Search Filters

  • Media Source
  • Presentation Format
  • Media Type
  • Media Year
  • Language
  • Diagnosis / Condition
  • Diagnosis Method
  • Patient Populations
  • Treatment / Technique

Minimum 10-Year Follow-Up of a Randomized Trial Evaluating Accelerated vs. Conservative Weight Bearing Rehabilitation after Matrix-Induced Autologous Chondrocyte Implantation

Minimum 10-Year Follow-Up of a Randomized Trial Evaluating Accelerated vs. Conservative Weight Bearing Rehabilitation after Matrix-Induced Autologous Chondrocyte Implantation

Jay R. Ebert, PhD, AUSTRALIA Michael Fallon, MBBS, FRANZCR, AUSTRALIA Timothy Ackland, PhD, FASMF, AUSTRALIA Greg Janes, MBBS, FRACS, AUSTRALIA David J. Wood, MBBS, FRACS, AUSTRALIA

University of Western Australia, Perth, WA, AUSTRALIA


Paper Abstract   2019 Congress   Not yet rated

 

Anatomic Location

Anatomic Structure

Treatment / Technique


Summary: This study sought to investigate long-term outcomes after an accelerated (versus conservative) weight bearing protocol after matrix-induced autologous chondrocyte implantation, demonstrating favorable outcomes without risk to the graft in the accelerated cohort.


Background

Matrix-induced autologous chondrocyte implantation (MACI) has demonstrated encouraging outcomes in the treatment of symptomatic knee cartilage defects. However, longer term results are lacking and rehabilitation has traditionally been conservative.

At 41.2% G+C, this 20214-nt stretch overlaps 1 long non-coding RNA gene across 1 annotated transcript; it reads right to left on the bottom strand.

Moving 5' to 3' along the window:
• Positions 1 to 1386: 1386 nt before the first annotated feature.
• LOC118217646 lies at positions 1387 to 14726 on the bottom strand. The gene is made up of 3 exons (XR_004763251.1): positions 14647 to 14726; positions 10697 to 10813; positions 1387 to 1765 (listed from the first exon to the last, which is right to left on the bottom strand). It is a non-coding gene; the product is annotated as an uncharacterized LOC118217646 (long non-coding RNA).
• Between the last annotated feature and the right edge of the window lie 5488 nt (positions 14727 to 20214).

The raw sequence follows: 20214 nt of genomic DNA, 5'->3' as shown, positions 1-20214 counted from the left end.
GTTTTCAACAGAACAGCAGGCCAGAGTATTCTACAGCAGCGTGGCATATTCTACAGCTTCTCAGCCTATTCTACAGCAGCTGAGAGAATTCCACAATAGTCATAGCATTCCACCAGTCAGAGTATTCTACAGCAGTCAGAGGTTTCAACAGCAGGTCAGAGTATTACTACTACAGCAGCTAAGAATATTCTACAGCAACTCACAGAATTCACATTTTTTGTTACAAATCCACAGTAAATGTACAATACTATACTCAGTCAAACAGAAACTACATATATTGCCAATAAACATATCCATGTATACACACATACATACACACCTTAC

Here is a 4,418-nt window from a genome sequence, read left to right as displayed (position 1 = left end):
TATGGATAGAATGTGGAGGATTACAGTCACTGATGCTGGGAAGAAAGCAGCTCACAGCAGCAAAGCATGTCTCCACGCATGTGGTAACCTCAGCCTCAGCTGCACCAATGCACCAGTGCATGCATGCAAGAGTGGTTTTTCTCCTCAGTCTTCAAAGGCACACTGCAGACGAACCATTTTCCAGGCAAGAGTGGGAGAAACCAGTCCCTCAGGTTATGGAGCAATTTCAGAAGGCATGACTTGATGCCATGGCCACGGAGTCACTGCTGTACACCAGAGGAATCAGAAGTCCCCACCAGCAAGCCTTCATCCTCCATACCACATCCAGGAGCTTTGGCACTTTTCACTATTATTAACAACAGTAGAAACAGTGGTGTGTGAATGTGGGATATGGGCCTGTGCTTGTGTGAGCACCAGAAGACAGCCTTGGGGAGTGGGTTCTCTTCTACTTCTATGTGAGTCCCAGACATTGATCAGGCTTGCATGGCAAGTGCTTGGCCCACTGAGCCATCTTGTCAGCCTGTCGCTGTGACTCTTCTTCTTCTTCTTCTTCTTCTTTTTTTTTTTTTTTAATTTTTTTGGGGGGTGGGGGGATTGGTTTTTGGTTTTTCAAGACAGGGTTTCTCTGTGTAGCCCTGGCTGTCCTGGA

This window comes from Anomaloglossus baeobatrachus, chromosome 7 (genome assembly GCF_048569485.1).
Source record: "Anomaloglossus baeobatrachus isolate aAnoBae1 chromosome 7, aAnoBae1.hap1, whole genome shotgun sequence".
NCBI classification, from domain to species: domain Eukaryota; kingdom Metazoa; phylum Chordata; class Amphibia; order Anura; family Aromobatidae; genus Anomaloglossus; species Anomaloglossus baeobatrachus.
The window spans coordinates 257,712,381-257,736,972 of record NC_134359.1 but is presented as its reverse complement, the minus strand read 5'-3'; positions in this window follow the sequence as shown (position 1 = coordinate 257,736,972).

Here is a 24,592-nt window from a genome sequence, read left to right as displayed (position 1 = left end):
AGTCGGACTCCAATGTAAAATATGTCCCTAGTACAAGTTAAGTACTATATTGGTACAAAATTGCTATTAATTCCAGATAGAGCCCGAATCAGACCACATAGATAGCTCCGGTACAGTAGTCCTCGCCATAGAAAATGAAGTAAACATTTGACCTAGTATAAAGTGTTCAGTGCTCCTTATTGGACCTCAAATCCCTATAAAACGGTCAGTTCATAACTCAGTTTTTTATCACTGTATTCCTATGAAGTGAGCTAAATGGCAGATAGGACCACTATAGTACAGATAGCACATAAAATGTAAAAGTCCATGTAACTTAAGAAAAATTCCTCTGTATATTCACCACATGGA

Purpose

This study sought to investigate long-term outcomes after an accelerated (versus conservative) weight bearing (WB) protocol after MACI.

Methods

Between November 2005 and November 2007, 70 patients undergoing MACI were prospectively recruited and randomized to either an accelerated (AR, 8 weeks, n=34) or conservative (CR, 12 weeks, n=36) return to full WB gait. At 10-12 year follow up (range 10.5-11.5 years), 60 patients (86%, AR=31, CR=29) were available for review. Clinical outcomes included the IKDC, KOOS, Lysholm, Cincinnati, Tegner, SF-36, Satisfaction, maximal isokinetic knee extensor and flexor strength and functional hop capacity. High resolution magnetic resonance imaging (MRI) was undertaken to assess pertinent parameters of graft repair, as well as a combined MRI composite score. ANOVA investigated group differecnes over time.

Results

No differences (p>0.05) were observed in patient demographics or injury/surgery characteristics between groups, nor clinical and MRI-based scores. All clinical scores significantly improved (p<0.001) to 5 years, maintained to 10 years. At 10 years post-surgery, a mean Limb Symmetry Index (LSI) was calculated for maximal knee extension strength (AR=96.8%, CR=97.9%), as well as the single (AR=95.5%, CR=98.9%) and triple hop (AR=96.7%, CR=99.6%) for distance, with no differences (p>0.05) between groups. A total of 82.4% and 83.3% of patients in the AR and CR groups, respectively, demonstrated a good-excellent MRI composite score, while 79.4% and 83.3% demonstrated good-excellent tissue infill. Graft failure was observed in 5 patients (8.3%) at 10 years, including 2 AR (6.5%) and 3 CR (10.3%) patients. At 10 years, 93.3% of patients were still satisfied with MACI for relieving their pain, with 83.4% satisfied with their ability to participate in sport, with no differences between groups.

Conclusion

MACI provided high levels of satisfaction and tissue durability beyond 10 years. The AR protocol produced comparable outcomes to the CR, without compromising graft integrity.